1
$\begingroup$

I have a list of SNPs (index SNPs). As my tagging SNPs, I want to use SNP data from here. The data has the following column headers: Chromosome, Position, MarkerName, Effect_allele, Non_Effect_allele, Beta, SE, Pvalue.

My ultimate aim is to identify SNPs in the tagging set that are in LD with each of index SNPs. I need to calculate r2 between index SNPs and tagging SNPs within 1MB window and get a table of index vs tagging SNPs (r2>0.8).

How can I use PLINK to carry out this work? I'm new to PLINK and LD clumping

$\endgroup$
1
$\begingroup$

You can't generate LD statistics for summary data from SNPs, as the LD calculation relies on the comparison of variants at the genotype level. Plink expects data to be in a genotype matrix with either each marker for each line (probably better in your case), or each individual for each line. Plink v1.9, in particular, will accept VCF-formatted input files, when populated with 'GT' information that describes the variants for each individual.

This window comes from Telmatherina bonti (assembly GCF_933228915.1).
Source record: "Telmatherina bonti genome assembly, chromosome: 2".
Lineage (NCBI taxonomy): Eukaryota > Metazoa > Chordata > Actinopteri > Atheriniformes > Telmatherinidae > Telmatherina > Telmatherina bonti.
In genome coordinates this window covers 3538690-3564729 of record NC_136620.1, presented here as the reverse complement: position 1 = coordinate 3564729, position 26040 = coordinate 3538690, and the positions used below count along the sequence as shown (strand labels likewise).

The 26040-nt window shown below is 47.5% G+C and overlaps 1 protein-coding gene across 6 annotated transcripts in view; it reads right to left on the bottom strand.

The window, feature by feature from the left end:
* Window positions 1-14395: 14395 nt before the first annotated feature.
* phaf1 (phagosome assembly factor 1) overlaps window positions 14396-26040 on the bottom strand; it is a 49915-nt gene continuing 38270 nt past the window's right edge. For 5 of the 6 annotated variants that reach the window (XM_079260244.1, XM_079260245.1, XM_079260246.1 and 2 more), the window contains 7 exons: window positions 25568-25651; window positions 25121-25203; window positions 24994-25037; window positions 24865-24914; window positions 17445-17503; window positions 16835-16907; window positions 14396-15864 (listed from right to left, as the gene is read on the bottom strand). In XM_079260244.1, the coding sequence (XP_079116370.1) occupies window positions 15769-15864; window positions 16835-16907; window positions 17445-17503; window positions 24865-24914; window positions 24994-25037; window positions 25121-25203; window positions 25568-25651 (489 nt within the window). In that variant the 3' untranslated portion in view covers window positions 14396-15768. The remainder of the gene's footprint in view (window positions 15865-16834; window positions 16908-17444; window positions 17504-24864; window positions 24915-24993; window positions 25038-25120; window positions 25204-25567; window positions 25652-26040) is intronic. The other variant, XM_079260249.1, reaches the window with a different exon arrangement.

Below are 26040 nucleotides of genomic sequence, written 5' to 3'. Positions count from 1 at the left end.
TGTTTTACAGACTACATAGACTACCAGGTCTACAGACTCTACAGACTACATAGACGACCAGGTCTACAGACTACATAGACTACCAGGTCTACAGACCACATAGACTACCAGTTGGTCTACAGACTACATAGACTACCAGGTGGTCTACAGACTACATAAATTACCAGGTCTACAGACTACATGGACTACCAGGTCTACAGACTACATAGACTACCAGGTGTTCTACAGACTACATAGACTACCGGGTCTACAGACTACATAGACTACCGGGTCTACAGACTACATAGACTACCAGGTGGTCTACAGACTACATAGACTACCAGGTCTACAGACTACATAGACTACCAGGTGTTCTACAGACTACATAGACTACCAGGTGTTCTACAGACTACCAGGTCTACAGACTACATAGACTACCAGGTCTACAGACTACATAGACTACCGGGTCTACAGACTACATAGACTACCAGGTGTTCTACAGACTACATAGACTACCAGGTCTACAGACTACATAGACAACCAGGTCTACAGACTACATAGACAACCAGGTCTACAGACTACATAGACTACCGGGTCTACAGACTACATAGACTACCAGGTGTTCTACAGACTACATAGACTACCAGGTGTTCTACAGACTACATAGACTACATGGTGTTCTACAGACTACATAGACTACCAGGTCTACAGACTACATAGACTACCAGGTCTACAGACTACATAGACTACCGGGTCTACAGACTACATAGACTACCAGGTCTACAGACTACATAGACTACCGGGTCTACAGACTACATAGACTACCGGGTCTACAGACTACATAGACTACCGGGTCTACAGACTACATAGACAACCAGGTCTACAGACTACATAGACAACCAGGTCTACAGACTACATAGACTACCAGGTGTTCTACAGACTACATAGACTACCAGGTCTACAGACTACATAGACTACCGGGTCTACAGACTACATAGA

If you're okay with using the 1000 genome population for calculating LD, plink v1.9-compatible datasets should be accessible from here.

If not, you'll need to discuss your project with IGAP to see if you can have access to genotype-level data for LD testing. That's unlikely, because there are personal identification issues associated with non-summary data.

There's comprehensive documentation about the LD command(s) on the Plink 1.9 website here.

$\endgroup$
2
  • $\begingroup$ Thanks for your explanation @gringer. I will now use a plink v1.9-compatible dataset from 1000 genome and then use plink --noweb --bfile 1000genomefile --clump SNPfile --clump-field P --clump-p1 1.0001 --clump-p2 1.0001 --clump-r2 0.8 --clump-kb 1000 --out resultfile. But I'm unsure if line-by-line listing of SNPs on SNPfile will work and what the correct format should be. Any suggestions? $\endgroup$
    – user27976
    Nov 22 '17 at 12:48
  • $\begingroup$ EDIT: --clump-p1 0.0001 --clump-p2 0.0001 $\endgroup$
    – user27976
    Nov 22 '17 at 14:14

Your Answer

By clicking “Post Your Answer”, you agree to our terms of service, privacy policy and cookie policy

Not the answer you're looking for? Browse other questions tagged or ask your own question.